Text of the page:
The agent petitioned the trial court. The trial court entered judgment in the salesperson’s favor and ordered CalBRE to set aside the revocation and remanded the matter for reconsideration. CalBRE appealed contending that the revocation of the license was authorized under Business and Professions Code §10177 despite the plea withdrawal and the set aside of the conviction. The court of appeal affirmed the trial court’s ruling, holding that B&P §10177 did not authorize the revocation of Ryan-Lanigan’s license because the provision does not allow discipline when there has been a dismissal unless the dismissal is pursuant to an expungment.

CAR Is Sponsoring A Bill To Address Squatters In Real Property

The California Association of Realtors (“CAR”) intends to sponsor legislation to address the unlawful occupation of residential property by squatters. Unfortunately, there has been a rise in the number of properties occupied by squatters who have knowledge of California eviction laws. There are currently no laws designed to assist homeowners and law enforcement officials with removing squatters from vacant properties in a timely manner. As a result, CAR has sponsored legislation specifically addressing the unlawful entering or possession of real property, as well as making it a felony to refuse to leave property when requested to do so by an owner or an owner’s representative.

CalBRE Can Discipline a Licensee for Altering a File It Requests

Effective January 2, 2014, the California Bureau of Real Estate (“CalBRE”) can suspend or revoke a license of any licensee, if the licensee knowingly, alters, destroys, conceals or mutilates any of the records that the CalBRE requires the licensee to maintain. If a licensee receives a request for documents from the CalBRE, it is recommended that the licensee speak with his or her attorney as soon as possible.

Homeowner Charged with Attempted Murder after Attempting to Shoot Property Manager

In an upscale neighborhood in Northern California, a property owner was sued by a landlord for failing to pay his rent. The court issued an order requiring him to vacate the premises. When the property manager served the order, the homeowner shot him through the front door and narrowly missed a deputy from the Contra Costa County Sheriff’s Department. That homeowner was arrested and was recently charged with attempted murder. An arraignment hearing has been scheduled for January 31, 2014.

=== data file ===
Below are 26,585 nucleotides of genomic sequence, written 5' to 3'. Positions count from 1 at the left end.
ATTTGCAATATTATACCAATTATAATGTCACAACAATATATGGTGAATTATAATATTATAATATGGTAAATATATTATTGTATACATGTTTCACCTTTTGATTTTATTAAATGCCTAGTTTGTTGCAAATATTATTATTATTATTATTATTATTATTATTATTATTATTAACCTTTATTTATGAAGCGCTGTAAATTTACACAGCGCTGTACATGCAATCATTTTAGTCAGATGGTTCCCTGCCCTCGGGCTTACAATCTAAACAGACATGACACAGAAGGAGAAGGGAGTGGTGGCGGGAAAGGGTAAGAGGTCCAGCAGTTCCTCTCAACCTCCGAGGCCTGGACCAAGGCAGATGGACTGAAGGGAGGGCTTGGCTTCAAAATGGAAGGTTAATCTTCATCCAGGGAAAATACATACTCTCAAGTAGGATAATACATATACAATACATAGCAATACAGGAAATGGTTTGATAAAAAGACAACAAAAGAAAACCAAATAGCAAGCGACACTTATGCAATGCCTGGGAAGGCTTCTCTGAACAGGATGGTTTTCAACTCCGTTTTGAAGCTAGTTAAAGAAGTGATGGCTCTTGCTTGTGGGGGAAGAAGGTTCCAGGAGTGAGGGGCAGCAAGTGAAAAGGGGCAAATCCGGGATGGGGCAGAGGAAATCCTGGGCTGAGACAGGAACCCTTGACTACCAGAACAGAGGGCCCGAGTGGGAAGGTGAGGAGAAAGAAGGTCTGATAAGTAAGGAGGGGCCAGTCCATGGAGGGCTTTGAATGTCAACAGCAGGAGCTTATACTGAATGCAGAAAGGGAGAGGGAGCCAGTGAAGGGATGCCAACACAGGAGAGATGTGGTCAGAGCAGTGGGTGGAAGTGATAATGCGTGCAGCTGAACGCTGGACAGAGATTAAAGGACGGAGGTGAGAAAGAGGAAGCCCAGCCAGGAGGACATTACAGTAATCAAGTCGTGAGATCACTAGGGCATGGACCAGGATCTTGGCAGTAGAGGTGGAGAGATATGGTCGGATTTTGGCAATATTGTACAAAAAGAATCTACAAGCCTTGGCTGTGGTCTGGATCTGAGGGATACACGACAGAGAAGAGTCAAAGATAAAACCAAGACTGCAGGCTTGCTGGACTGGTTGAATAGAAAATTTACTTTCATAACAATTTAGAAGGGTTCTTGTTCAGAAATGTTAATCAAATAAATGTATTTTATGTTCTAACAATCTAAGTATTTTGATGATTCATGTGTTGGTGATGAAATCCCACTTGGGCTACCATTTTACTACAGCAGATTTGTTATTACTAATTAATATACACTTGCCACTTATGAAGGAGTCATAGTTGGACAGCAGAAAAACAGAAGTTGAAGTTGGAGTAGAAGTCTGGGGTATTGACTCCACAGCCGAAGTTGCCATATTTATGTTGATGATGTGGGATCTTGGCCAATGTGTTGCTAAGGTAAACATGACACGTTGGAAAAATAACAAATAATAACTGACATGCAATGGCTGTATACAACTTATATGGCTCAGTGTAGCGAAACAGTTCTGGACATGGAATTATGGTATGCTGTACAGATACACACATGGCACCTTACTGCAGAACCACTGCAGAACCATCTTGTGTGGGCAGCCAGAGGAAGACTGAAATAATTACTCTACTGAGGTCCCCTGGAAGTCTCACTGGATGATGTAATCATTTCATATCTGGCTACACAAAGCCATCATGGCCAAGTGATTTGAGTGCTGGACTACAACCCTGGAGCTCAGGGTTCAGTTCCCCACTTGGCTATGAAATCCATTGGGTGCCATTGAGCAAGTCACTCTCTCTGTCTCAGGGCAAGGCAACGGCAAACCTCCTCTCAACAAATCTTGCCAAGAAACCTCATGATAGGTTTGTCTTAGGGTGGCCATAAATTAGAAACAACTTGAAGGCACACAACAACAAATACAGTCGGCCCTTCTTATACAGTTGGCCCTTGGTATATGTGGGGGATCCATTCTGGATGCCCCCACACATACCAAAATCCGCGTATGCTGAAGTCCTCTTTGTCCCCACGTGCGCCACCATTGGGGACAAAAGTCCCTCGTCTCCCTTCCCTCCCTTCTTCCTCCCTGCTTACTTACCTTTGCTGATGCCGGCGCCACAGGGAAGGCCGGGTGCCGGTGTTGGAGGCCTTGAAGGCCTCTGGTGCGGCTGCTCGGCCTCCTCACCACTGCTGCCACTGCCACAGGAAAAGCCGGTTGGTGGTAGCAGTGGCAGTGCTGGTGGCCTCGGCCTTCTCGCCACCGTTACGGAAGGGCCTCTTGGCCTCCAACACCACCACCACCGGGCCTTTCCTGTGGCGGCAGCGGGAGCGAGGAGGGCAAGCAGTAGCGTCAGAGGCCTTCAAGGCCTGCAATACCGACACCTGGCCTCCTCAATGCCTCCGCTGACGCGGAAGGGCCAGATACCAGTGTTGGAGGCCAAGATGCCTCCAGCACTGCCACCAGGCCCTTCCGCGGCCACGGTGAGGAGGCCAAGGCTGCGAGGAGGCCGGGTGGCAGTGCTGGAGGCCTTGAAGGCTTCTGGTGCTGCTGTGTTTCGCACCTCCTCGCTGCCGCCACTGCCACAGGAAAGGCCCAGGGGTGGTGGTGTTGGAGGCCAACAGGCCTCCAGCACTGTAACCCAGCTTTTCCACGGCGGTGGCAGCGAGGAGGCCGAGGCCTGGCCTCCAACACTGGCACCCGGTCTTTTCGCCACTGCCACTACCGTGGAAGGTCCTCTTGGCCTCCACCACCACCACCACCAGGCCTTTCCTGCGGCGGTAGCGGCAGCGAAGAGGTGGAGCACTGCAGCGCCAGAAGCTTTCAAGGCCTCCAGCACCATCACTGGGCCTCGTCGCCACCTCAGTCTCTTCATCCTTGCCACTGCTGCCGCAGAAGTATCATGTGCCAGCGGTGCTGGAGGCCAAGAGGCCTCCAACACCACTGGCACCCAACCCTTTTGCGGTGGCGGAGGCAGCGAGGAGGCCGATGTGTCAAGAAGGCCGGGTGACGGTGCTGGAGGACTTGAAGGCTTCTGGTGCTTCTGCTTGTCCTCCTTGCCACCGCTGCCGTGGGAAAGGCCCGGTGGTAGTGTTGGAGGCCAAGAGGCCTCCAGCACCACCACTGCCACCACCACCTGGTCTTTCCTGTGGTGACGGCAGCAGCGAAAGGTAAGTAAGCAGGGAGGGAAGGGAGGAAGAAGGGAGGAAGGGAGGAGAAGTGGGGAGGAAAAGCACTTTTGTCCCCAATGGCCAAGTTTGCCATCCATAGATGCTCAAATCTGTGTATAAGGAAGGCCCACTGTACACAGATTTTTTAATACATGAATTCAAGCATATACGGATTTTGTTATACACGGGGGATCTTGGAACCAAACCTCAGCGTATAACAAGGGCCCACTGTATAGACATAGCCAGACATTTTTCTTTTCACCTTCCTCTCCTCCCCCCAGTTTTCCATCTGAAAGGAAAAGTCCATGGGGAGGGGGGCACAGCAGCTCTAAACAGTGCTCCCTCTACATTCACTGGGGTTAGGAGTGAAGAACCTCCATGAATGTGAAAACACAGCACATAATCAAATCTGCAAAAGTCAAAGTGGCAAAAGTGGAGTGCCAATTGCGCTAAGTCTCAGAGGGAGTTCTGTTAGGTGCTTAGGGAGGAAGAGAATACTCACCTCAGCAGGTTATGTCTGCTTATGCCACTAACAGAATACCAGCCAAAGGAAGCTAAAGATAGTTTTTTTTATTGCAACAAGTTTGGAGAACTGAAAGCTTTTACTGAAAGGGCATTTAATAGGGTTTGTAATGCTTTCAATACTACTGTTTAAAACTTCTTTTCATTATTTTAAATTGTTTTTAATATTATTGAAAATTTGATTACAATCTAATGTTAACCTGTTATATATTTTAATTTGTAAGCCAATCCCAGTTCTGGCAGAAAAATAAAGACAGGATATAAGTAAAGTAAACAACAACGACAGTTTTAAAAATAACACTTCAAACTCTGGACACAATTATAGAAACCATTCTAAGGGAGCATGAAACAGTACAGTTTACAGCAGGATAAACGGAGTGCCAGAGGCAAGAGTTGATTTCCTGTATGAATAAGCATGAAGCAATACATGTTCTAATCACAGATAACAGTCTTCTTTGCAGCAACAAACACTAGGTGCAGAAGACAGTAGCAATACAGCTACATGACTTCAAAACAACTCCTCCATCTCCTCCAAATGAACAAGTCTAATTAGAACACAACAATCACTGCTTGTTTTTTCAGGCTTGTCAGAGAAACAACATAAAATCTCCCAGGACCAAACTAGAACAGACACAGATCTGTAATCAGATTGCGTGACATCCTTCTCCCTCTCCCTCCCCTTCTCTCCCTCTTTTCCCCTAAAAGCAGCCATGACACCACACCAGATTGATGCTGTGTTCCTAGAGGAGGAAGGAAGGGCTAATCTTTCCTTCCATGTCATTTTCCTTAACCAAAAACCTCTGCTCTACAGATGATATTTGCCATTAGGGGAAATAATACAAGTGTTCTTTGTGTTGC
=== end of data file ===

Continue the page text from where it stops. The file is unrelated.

Given volatilities with evictions and foreclosures, real estate agents and property managers are advised to be cautious in dealing with homeowners under these circumstances.

Three Real Estate Agents/Investors Plead Guilty to Charges of Bid Rigging at Public Foreclosure Sales

Three real estate agents/investors in Northern California recently accepted agreements to plead guilty to conspiring to commit mail fraud and bid rigging at public foreclosure sales. The U.S. Department of Justice filed charges in Federal Court against these investors alleging that they agreed between themselves that on certain properties, they would not bid against each other and thus, ensure lower sales prices for the properties. The three could receive up to 40 years in jail and multimillion-dollar fines.

The Department of Justice has further announced that 43 people have now pled guilty as a result of ongoing federal anti-trust investigations into fraudulent activities relating to Northern California public real estate foreclosure auctions.

Teenager Receives $5.7 Million in Premises Liability Case

Plaintiff, a teenager, was drinking with her friends and fell out a window. She suffered multiple skull fractures and traumatic brain injury. Plaintiff claimed that a contractor had replaced the windows, which had fixed bottoms to prevent falls, with large sliding glass windows that were low to the ground. Plaintiff claimed that the installation of such windows was negligent. She also claimed that the owner of the apartment complex had been warned of the potential dangers of the low window sills, but failed to address the issue. Defense counsel claims that the fall was caused by the plaintiff’s drinking and that the windows met requirements of the Building Code. The parties settled for $5.7 million with the contractor paying $950,000 and the owner of the apartment building pay $4.75 million.